In one preferred embodiment of the invention, Toll-like receptor 9 (TLR9) is activated by specific unmethylated CpG-containing sequences in bacterial DNA or synthetic oligonucleotides (ODNs) found in the endosomal compartment of dendritic cells Is done. The methylation status of CpG sites is not only between bacterial DNA and mammalian DNA, but is a critical difference between normal and cancerous tissues. Unmethylated ODNs containing one or more CpG motifs mimic the effects of bacterial DNA. Alternatively or additionally, unmethylated ODNs containing one or more CpG motifs occur in oncogenes present in malignant tumor cells.

  One or more sequences of the TLR-9 receptor recognize one or more CpG-ODN sequences of the present invention. The TLR-9 receptor encompassed by the present invention is described by the following sequence:

Human TLR-9 isoform A is encoded by the following mRNA sequence (NCBI accession number NM_017442 and SEQ ID NO: 1; the start codons of all mRNA sequences presented herein are shown in bold capital letters) The

Human TLR-9 isoform A is encoded by the following amino acid sequence (NCBI accession number NP — 059138 and SEQ ID NO: 2).

Granulocyte-macrophage colony stimulating factor (GM-CSF)
Granulocyte-macrophage colony stimulating factor (GM-CSF) is a protein secreted by macrophages, T cells, mast cells, endothelial cells, and fibroblasts. Specifically, GM-CSF is a cytokine that functions as a leukocyte growth factor. GM-CSF stimulates stem cells to produce granulocytes and monocytes. Monocytes are present in the bloodstream, migrate to tissue, and then mature into macrophages.

  The scaffold device described herein includes and releases a GM-CSF polypeptide to attract host DC to the device. Contemplated GM-CSF polypeptides are isolated from endogenous sources or synthesized in vivo or in vitro. Endogenous GM-CSF polypeptide is isolated from healthy human tissue. Synthetic GM-CSF polypeptides are synthesized in vivo after transfection or transformation of a host organism or cell, eg, a mammalian or cultured human cell line, using template DNA. Alternatively, synthetic GM-CSF polypeptides are synthesized in vitro by polymerase chain reaction (PCR) or other art-recognized methods (Sambrook, J., Fritsch, EF, and Maniatis, T., Molecular Cloning: A Laboratory Manual. Cold Spring Harbor Laboratory Press, NY, Vol. 1, 2, 3 (1989), incorporated herein by reference).

  GM-CSF polypeptides are modified to increase protein stability in vivo. Alternatively, the GM-CSF polypeptide is engineered to be somewhat immunogenic. Endogenous mature human GM-CSF polypeptide is reported to be glycosylated at amino acid residues 23 (leucine), 27 (asparagine), and 39 (glutamic acid) (see US Pat. No. 5,073,627). See) The GM-CSF polypeptides of the present invention are modified at one or more of these amino acid residues with respect to glycosylation status.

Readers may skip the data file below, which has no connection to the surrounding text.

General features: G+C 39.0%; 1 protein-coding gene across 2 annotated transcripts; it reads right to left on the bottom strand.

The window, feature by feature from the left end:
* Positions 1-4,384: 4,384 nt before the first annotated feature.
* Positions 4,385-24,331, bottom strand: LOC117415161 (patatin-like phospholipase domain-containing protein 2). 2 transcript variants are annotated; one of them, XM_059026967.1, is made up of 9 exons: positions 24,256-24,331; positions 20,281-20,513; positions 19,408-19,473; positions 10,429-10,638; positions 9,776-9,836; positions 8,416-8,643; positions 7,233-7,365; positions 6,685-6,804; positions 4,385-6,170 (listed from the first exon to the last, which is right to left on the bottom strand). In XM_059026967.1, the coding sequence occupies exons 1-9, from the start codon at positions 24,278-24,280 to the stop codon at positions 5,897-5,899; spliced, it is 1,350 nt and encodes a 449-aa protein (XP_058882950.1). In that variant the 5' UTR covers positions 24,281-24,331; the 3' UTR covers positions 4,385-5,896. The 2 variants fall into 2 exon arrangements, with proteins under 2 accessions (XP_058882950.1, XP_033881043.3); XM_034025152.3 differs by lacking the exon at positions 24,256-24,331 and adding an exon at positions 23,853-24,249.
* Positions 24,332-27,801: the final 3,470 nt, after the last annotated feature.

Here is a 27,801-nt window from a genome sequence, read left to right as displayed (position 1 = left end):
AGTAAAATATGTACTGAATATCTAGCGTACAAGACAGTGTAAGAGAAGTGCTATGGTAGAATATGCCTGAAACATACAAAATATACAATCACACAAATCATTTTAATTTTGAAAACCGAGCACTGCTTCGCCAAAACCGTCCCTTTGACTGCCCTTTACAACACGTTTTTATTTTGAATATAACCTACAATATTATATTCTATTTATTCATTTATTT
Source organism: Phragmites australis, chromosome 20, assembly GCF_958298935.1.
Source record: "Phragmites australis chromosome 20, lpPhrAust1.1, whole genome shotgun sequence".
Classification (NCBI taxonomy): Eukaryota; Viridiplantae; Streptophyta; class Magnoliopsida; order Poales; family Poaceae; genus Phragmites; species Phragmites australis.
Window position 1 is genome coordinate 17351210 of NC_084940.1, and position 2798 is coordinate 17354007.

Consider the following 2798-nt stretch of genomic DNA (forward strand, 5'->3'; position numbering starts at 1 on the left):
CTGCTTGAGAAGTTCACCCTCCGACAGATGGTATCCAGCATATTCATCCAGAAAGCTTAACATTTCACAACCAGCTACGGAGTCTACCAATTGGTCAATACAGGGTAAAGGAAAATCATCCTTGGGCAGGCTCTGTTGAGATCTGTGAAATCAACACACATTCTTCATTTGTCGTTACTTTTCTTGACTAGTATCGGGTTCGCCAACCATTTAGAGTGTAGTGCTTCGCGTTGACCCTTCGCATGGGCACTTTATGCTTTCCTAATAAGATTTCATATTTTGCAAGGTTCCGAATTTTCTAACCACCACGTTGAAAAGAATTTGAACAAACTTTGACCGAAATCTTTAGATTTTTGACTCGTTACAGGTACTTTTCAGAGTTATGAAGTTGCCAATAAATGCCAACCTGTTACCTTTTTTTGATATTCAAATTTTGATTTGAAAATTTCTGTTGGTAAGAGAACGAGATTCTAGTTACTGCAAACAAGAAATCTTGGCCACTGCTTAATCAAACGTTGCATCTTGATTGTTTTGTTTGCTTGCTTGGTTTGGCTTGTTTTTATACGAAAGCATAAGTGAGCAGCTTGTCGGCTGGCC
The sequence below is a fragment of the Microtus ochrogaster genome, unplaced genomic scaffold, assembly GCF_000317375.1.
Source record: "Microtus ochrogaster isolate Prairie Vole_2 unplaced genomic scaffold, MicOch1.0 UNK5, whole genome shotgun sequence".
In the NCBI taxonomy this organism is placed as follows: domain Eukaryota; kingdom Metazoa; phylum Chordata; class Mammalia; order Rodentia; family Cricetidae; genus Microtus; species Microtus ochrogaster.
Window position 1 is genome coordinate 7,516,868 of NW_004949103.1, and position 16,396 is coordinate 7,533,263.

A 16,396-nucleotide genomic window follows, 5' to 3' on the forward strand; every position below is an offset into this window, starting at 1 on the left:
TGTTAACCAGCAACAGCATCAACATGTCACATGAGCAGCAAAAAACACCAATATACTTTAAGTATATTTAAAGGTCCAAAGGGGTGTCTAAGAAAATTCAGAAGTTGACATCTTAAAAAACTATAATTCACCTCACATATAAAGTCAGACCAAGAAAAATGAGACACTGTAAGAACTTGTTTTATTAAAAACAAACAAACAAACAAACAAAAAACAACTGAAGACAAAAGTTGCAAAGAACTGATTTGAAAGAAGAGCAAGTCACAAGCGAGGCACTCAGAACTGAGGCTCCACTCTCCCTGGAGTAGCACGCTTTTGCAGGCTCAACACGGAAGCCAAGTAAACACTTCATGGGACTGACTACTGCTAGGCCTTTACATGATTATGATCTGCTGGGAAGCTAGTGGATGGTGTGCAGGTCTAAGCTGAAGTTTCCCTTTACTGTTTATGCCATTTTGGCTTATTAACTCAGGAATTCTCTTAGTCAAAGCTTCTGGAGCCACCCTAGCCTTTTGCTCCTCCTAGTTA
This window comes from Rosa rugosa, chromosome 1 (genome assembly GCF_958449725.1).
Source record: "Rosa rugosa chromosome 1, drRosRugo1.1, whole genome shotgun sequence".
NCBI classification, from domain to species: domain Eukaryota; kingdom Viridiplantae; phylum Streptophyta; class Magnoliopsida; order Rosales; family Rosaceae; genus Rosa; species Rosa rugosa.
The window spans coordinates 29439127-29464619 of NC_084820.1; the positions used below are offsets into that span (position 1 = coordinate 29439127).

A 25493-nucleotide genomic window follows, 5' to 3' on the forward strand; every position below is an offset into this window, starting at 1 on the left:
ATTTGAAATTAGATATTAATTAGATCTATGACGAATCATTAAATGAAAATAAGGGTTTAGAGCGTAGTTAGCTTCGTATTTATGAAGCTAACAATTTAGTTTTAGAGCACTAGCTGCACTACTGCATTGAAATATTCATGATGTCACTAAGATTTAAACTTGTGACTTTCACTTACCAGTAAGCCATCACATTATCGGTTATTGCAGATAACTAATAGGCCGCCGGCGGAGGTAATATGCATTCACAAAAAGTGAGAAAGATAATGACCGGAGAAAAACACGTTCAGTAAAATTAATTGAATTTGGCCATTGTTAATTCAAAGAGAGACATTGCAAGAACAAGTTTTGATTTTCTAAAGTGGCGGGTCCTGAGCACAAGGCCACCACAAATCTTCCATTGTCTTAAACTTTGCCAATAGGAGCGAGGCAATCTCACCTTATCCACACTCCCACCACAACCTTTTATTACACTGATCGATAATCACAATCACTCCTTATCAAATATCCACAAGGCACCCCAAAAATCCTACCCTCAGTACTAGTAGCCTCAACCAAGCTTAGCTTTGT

The GM-CSF polypeptide is recombinant. Alternatively, the GM-CSF polypeptide is a humanized derivative of a mammalian GM-CSF polypeptide. Exemplary mammalian species from which the GM-CSF polypeptide is derived include, but are not limited to, mouse, rat, hamster, guinea pig, ferret, cat, dog, monkey, or primate. In a preferred embodiment, GM-CSF is a recombinant human protein (PeproTech, catalog number 300-03). Alternatively, GM-CSF is a recombinant mouse (mouse) protein (PeproTech, catalog number 315-03). Finally, GM-CSF is a humanized derivative of recombinant mouse protein.

Human recombinant GM-CSF (PeproTech, catalog number 300-03) is encoded by the following polypeptide sequence (SEQ ID NO: 3).

Mouse recombinant GM-CSF (PeproTech, catalog number 315-03) is encoded by the following polypeptide sequence (SEQ ID NO: 7).

Human endogenous GM-CSF is encoded by the following mRNA sequence (NCBI accession number NM_000758 and SEQ ID NO: 8).

Human endogenous GM-CSF is encoded by the following amino acid sequence (NCBI accession number NP_000749.2 and SEQ ID NO: 9).

Cytosine-guanosine (CpG) oligonucleotide (CpG-ODN) sequence
A CpG site appears in a linear base sequence along its length with a cysteine nucleotide next to a guanine nucleotide ("p" represents a phosphate group linkage between them, which is cytosine-guanine complementary A region of deoxyribonucleic acid (DNA) that is distinct from base pairing. CpG sites play a central role in DNA methylation, which is one of several endogenous mechanisms that cells use to silence gene expression. Silencing of the gene can occur by methylation of the CpG site within the promoter element. In the case of cancer, it is known that tumor suppressor genes are often silenced while oncogenes or cancer-inducing genes are expressed. Importantly, although the CpG site in the promoter region of a tumor suppressor gene (which prevents cancer formation) has been shown to be methylated, the CpG site in the oncogene promoter region is low in certain cancers. Methylated or not methylated. The TLR-9 receptor binds to an unmethylated CpG site in DNA.